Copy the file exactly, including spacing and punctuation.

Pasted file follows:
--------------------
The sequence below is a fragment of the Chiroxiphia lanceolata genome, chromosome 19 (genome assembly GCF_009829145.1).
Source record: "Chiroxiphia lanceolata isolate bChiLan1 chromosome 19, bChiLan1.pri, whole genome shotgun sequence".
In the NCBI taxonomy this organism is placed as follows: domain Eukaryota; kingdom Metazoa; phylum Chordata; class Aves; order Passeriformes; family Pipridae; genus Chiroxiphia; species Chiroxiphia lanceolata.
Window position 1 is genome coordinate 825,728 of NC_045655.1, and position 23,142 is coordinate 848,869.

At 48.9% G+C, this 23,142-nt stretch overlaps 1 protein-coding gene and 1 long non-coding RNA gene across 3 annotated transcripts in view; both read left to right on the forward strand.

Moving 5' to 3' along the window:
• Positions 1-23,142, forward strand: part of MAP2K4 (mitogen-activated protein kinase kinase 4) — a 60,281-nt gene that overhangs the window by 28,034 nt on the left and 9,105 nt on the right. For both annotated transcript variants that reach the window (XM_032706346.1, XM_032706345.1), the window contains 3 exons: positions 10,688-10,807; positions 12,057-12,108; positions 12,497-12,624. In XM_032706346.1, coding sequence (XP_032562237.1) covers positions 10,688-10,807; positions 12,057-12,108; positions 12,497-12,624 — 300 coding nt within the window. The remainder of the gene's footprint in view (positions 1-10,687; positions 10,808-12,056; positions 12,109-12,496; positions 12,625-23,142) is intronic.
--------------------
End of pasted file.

The sequence below is a fragment of the Chiroxiphia lanceolata genome, chromosome 19 (genome assembly GCF_009829145.1).
Source record: "Chiroxiphia lanceolata isolate bChiLan1 chromosome 19, bChiLan1.pri, whole genome shotgun sequence".
In the NCBI taxonomy this organism is placed as follows: domain Eukaryota; kingdom Metazoa; phylum Chordata; class Aves; order Passeriformes; family Pipridae; genus Chiroxiphia; species Chiroxiphia lanceolata.
Window position 1 is genome coordinate 825,728 of NC_045655.1, and position 23,142 is coordinate 848,869.

At 48.9% G+C, this 23,142-nt stretch overlaps 1 protein-coding gene and 1 long non-coding RNA gene across 3 annotated transcripts in view; both read left to right on the forward strand.

Moving 5' to 3' along the window:
• Positions 1-23,142, forward strand: part of MAP2K4 (mitogen-activated protein kinase kinase 4) — a 60,281-nt gene that overhangs the window by 28,034 nt on the left and 9,105 nt on the right. For both annotated transcript variants that reach the window (XM_032706346.1, XM_032706345.1), the window contains 3 exons: positions 10,688-10,807; positions 12,057-12,108; positions 12,497-12,624. In XM_032706346.1, coding sequence (XP_032562237.1) covers positions 10,688-10,807; positions 12,057-12,108; positions 12,497-12,624 — 300 coding nt within the window. The remainder of the gene's footprint in view (positions 1-10,687; positions 10,808-12,056; positions 12,109-12,496; positions 12,625-23,142) is intronic.